Getting the most out of a vegan diet


By Leanne McCrate



Editor’s note: Due to her recent involvement in an accident, Dear Dietitian Leanne McCrate is taking the week off from column-writing to focus on recouping. She assures her injuries are not too serious, but must focus her energy on recovery at this time. In her absence, here is a previous dietary column from the archives.

Dear Dietitian,

My daughter, who is 18, recently changed from a vegetarian diet to a vegan diet. When she was eating vegetarian, she did eat chicken for protein. But everything else she ate was considered junk food to us. Chips, candy, sodas. Now that she is vegan she is still not eating nearly enough vegetables or protein in order to maintain good health. I have tried to help with this by giving her a daily multivitamin and she has been taking iron supplements because she was told she was low in iron.

I would like to know what is considered a healthy vegan diet and what a vegan should be eating on a daily basis in order to remain healthy and not become malnourished.

Thank you,

Renee

Dear Renee,

With a little extra planning, a vegan diet can easily provide adequate protein and calories to maintain health. Our bodies need about 1 gram of protein per kilogram body weight. For a 150-pound woman, that amounts to about 70 grams of protein per day.

Some vegan sources of protein are peanut or almond butter, beans, legumes, and soy.

For those who aren’t familiar with a vegan diet, it is comprised entirely of plant foods. There is no meat, fish, or animal products, such as milk or eggs.

There are some vitamins and minerals to watch:

Calcium: An 18-year-old woman needs 1,000 mg of calcium per day. This would be easily obtained in fortified almond, soy, or rice milk. Most of these products are also fortified with vitamin D, which helps the body absorb calcium. Vegetable sources of calcium include broccoli, kale, and tofu, but it is not advised to rely only on these sources, as the volume needed to attain calcium goals is difficult to reach. Go with a supplement and/or the fortified milk.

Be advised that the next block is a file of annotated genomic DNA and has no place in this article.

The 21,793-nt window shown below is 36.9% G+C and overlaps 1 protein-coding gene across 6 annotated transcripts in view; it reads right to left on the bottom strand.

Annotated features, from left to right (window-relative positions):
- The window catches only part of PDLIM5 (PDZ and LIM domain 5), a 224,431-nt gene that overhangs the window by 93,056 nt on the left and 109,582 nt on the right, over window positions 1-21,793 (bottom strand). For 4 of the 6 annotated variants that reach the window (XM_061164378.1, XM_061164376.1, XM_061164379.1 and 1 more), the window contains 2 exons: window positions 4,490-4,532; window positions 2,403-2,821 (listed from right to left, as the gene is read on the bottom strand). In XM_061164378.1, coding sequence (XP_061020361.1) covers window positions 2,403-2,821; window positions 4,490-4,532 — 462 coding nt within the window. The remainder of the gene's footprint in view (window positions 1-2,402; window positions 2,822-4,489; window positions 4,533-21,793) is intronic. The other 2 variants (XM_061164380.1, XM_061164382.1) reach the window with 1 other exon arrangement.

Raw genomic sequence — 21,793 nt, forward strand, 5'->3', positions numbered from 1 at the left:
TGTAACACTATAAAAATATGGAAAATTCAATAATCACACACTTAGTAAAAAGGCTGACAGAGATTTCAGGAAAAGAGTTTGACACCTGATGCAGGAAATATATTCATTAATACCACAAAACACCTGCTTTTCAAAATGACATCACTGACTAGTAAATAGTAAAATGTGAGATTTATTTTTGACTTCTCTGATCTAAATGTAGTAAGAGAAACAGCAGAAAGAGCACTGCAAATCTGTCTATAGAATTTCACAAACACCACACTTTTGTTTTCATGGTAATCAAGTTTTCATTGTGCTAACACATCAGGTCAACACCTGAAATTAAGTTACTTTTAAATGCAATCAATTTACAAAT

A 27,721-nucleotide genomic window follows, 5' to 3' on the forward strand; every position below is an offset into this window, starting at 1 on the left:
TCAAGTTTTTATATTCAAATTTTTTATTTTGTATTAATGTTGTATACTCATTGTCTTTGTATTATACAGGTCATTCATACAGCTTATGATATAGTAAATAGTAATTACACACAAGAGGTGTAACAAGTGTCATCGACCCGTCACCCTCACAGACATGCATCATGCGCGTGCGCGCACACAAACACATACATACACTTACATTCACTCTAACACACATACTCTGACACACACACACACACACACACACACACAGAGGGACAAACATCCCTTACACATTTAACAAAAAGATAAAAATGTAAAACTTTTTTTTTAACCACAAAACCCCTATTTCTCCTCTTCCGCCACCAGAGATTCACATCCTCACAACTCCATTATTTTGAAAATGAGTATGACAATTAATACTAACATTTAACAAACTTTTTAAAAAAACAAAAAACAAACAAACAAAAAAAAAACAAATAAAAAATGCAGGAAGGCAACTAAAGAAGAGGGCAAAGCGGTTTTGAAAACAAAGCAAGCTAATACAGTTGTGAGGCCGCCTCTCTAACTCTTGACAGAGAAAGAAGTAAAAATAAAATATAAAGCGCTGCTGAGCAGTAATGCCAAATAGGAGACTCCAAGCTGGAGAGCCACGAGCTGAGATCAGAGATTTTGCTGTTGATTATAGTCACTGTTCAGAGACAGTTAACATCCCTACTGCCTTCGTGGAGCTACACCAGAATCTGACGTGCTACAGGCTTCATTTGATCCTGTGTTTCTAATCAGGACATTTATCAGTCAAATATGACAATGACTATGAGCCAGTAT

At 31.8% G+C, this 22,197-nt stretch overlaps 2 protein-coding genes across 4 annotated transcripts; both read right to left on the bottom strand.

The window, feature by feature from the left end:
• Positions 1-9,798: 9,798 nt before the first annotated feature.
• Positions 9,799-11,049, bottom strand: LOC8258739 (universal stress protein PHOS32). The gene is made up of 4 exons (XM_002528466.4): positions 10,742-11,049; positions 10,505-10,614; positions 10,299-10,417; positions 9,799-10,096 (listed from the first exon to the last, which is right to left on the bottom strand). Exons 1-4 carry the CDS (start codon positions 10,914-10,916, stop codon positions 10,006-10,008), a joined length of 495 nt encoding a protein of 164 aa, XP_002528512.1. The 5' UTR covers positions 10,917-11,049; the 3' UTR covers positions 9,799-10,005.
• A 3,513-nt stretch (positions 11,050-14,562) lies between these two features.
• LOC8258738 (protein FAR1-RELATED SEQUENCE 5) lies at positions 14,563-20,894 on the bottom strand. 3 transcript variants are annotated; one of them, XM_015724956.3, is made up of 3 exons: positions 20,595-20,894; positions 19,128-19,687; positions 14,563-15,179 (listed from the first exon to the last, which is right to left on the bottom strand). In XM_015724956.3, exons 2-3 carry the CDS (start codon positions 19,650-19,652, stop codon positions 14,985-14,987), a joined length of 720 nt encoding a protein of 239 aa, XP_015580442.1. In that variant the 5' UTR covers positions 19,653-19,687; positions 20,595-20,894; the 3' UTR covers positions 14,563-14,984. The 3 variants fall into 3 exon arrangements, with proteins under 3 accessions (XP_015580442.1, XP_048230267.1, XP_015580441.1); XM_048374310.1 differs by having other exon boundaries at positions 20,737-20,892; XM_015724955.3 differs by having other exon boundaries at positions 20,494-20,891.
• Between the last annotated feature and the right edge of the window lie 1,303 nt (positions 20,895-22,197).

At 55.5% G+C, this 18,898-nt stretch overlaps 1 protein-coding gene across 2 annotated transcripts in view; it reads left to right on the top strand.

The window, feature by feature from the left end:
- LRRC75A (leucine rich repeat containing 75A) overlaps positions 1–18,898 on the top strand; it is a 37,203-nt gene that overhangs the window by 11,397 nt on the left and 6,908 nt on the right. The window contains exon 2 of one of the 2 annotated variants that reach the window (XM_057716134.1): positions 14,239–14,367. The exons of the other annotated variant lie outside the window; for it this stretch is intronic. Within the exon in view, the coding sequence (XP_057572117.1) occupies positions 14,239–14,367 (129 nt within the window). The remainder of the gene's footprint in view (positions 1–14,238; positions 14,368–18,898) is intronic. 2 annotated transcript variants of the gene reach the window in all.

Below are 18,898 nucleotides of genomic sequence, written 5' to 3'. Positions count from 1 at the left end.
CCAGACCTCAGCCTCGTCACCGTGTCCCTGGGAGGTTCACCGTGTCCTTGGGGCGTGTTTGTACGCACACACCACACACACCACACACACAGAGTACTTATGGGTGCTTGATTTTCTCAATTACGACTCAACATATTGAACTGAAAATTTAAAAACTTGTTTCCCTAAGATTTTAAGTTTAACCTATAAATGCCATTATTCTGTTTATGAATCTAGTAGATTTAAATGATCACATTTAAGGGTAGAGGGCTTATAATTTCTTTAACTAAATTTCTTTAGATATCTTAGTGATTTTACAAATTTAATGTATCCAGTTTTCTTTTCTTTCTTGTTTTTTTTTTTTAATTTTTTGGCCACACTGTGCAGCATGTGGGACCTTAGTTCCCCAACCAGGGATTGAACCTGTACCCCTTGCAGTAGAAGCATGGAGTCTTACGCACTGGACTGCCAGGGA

Vitamin B 12: This vitamin is only found naturally in animal products. A deficiency in Vitamin B12 may lead to neurological problems. Some cereals are fortified with this vitamin, and the multivitamin should contain it, too.

Iron: There are two types of iron, heme, found in meat such as beef and pork and nonheme, found in plants. Heme iron is more readily absorbed by the body. Plant sources of iron include spinach, nuts and seeds, and beans. The daily recommended intake (DRI) for iron is 18 mg, and as you stated your daughter is taking an iron supplement. Vitamin C aids in iron absorption.

You mention your concern about your daughter’s consumption of junk food. At this age, she has to make a choice to eat healthfully. Most of us make a change when we experience that the change helps us feel better than before.

There are some things you can do to help, but you may need to tread lightly. Have healthy snacks readily available: a fruit bowl in the kitchen, snack nuts, trail mix, or veggies with dip. Prepare a vegan meal that is tasty: pasta with sautéed vegetables and roasted pine nuts, bread, and sorbet for dessert. You may add cheese to the non-vegan plates.

Good luck to you and your daughter. Be healthy!

Sincerely,

Dear Dietitian

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By Leanne McCrate

Leanne McCrate is an award-winning dietitian based in Missouri. Her mission is to educate the public on sound, evidence-based nutrition. Do you have a nutrition question? Email her at deardietitian411@gmail.com.

Leanne McCrate is an award-winning dietitian based in Missouri. Her mission is to educate the public on sound, evidence-based nutrition. Do you have a nutrition question? Email her at deardietitian411@gmail.com.